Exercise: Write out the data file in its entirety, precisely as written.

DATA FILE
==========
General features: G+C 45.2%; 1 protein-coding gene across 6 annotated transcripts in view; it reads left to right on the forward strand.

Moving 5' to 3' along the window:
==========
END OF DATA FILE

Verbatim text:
General features: G+C 45.2%; 1 protein-coding gene across 6 annotated transcripts in view; it reads left to right on the forward strand.

Moving 5' to 3' along the window: